There are inconsistencies between commitment to gender equality in national policies, and to gender equality in media policies and legislation, according to a report of Management and Resources Development Initiative (MRDI).
Widespread interest in general gender equality at national levels does not appear to filter into State media regulation to the same extent, added the report.
Fojo Media Institute of the Linnaeus University, Sweden, initiated the global study on Gender Equality and Media Regulation in collaboration with the Gothenburg University's Department of Journalism, Media & Communication (JMG) to understand how gender equality and women's freedom of expression are integrated in media regulation, self-regulation and within media inhouse policies.
MRDI conducted the Bangladesh part of the global study. It was titled "Gender Equality and Media Regulation Study Bangladesh" and was published in April this year.
According to the research findings, transnational policies with gender and media provisions tend to remain at the level of generalities, focusing commonly on gender-based discrimination, gender stereotypes, the role of stereotypes in socialization of children, and violence against women.
In the five in ten national media policies with provisions related to gender equality sampled, it is the right to non-discrimination on the basis of a list of identities, including sex or gender that is protected, making this the single most common issue at which State regulators draw the line on media freedom.
Only a fraction of media organisations have in place gender equality, equal opportunities or gender-diversity policies.
The global study considers the scope and obligations derived from the protection of gender equality and freedom of expression as human rights by international and regional systems. It assesses how such supranational principles inspire national legal systems regulating media.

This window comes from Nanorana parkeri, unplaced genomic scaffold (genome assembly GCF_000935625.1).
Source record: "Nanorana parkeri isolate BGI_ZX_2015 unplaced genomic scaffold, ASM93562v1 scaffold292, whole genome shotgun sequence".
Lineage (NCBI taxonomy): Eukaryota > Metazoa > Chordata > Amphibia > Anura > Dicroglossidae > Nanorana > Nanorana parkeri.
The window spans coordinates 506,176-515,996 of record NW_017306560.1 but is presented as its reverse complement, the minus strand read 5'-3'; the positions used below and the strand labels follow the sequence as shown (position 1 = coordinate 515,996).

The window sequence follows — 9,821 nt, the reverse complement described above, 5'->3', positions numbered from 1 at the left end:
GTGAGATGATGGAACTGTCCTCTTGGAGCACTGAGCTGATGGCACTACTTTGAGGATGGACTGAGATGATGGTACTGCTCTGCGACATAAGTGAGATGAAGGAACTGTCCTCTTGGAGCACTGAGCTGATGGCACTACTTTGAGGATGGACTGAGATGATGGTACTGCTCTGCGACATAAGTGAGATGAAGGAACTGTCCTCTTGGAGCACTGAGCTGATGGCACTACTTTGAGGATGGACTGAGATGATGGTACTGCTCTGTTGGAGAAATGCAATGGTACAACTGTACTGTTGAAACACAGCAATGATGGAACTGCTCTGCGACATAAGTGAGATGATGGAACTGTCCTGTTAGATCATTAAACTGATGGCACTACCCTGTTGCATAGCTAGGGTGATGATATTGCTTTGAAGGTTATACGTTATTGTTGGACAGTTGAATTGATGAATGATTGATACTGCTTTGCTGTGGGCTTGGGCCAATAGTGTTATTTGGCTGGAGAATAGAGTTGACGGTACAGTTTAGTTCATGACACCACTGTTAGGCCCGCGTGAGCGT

An alternative method to promote gender equality in media would be to establish proper and efficient self or co-regulatory mechanisms, which can also be promoted through appropriate media policies and legislation.
It is important for civil society and academia to pay particular attention and increase research and advocacy regarding gender equality on social media platforms. It would also be necessary to promote and/or regulate increased transparency of platforms with regards to the impact of their content-moderation policies on gender-justice, reads the report.
The report suggest that where legal restrictions are not acceptable, alternative positive policy measures to address possible societal risks could be applied. These include: Establishment of reinforcement of codes of ethics for journalists, specifically covering gender treatment issues; promoting media pluralism and reinforcing the role and mission of public service media; training of journalists and media professionals on freedom of expression and the right to equality and nondiscrimination.